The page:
With zero fanfare, Fairfax County quietly released crime statistics showing that in 2014, the Washington region’s largest jurisdiction recorded its lowest crime rate in its statistical history, dating to 1970.
As in previous years, the number of homicides in Fairfax was low: 10 in a population of 1.1 million, and that was an increase from the eight slayings in 2013. But in the six other major categories, crime plummeted in the county, including fewer than 1,000 burglaries for the first time and a record low 733 stolen vehicles in 2014.
Fairfax’s drop was mirrored in Arlington County, which posted its lowest crime rate since 1961; Alexandria, which maintained a crime rate not seen since the 1960s; and Prince George’s County, which recorded a 9 percent drop in serious crime; and Loudoun County, with a 5 percent decrease.
Montgomery County saw a 10.6 percent rise in serious crime in 2014, and statistics were not yet available for the District and Prince William County.
Fairfax’s total number of serious “Part I” crimes — defined by the FBI as homicide, rape, robbery, aggravated assault, burglary, larceny and auto theft — was 15,703 last year, a 4.6 percent decrease from 2013. Between 1974 and 1997, that total was typically above 25,000 serious crimes, with about 2,000 burglaries and 2,000 vehicles stolen each year.
But in 1998, that number began a steady decline, even as Fairfax’s population shot upward, from about 880,000 in 1995 to an estimated 1.11 million in 2014. Fairfax police also began a more detailed “incident-based” system of crime reporting in 2011, designed to capture additional data, but the county’s numbers have still declined.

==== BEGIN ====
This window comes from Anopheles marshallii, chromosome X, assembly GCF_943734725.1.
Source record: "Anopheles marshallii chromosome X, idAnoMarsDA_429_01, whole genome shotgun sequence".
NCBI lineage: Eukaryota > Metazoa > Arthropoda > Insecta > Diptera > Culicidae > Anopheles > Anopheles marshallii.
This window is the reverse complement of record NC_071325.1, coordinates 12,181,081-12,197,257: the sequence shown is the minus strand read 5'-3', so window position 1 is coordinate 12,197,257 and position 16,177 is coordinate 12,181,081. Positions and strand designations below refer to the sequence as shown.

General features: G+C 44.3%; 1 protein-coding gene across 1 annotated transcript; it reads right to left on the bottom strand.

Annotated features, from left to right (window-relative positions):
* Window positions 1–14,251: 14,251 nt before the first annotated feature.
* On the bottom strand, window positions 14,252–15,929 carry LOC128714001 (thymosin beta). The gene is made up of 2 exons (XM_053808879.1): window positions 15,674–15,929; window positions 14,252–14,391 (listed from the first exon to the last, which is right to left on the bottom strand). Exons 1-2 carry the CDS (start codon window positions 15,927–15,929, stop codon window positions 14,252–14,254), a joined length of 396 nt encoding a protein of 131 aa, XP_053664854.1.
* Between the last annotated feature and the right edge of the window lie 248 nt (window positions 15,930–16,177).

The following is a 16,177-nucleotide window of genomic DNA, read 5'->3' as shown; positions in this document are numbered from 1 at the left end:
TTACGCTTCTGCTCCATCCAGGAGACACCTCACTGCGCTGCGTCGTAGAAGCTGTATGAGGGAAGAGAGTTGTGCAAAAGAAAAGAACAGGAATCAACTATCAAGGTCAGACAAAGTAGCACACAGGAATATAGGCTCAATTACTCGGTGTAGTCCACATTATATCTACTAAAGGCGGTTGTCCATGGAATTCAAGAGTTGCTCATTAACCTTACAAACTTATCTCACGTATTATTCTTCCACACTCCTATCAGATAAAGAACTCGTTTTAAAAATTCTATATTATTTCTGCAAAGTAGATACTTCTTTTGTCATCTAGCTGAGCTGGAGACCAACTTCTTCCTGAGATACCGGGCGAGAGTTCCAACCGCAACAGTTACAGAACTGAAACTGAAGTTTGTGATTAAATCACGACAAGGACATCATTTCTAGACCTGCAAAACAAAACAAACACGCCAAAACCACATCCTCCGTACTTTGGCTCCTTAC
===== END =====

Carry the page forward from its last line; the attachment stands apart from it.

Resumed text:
Chief Edwin C. Roessler Jr. said that the police were not manipulating the data but that they also did not see the new numbers as “something to jump up and down and celebrate. For every crime, there’s a victim.”
Roessler did note that police efforts to handle domestic violence cases more carefully might be having an impact: Only one of the 10 slayings in Fairfax was domestic-related last year. Fairfax police have issued a cellphone to every patrol officer and are doing “lethality assessment” training so that officers can better analyze the potential for future trouble on domestic calls and offer guidance on a full range of assistance to those who need it.
Where once there were 6,380 burglaries in Fairfax in 1980, there were only 912 last year, statistics show, an all-time low for the county. Roessler attributed that to “community engagement” by officers, reminding citizens to “reduce opportunity for criminals by locking doors, windows and garages.” He said a diversity council he formed had helped police involvement in immigrant communities that formerly distrusted the police.
In Arlington, more serious crimes dropped 8.9 percent in 2014, with burglaries down 14.2 percent and aggravated assaults down 19.4 percent. Former police chief M. Douglas Scott, who stepped down last month, also credited “the partnership among the community and police department. We will continue to make these partnerships even stronger, as it has made our community safer.”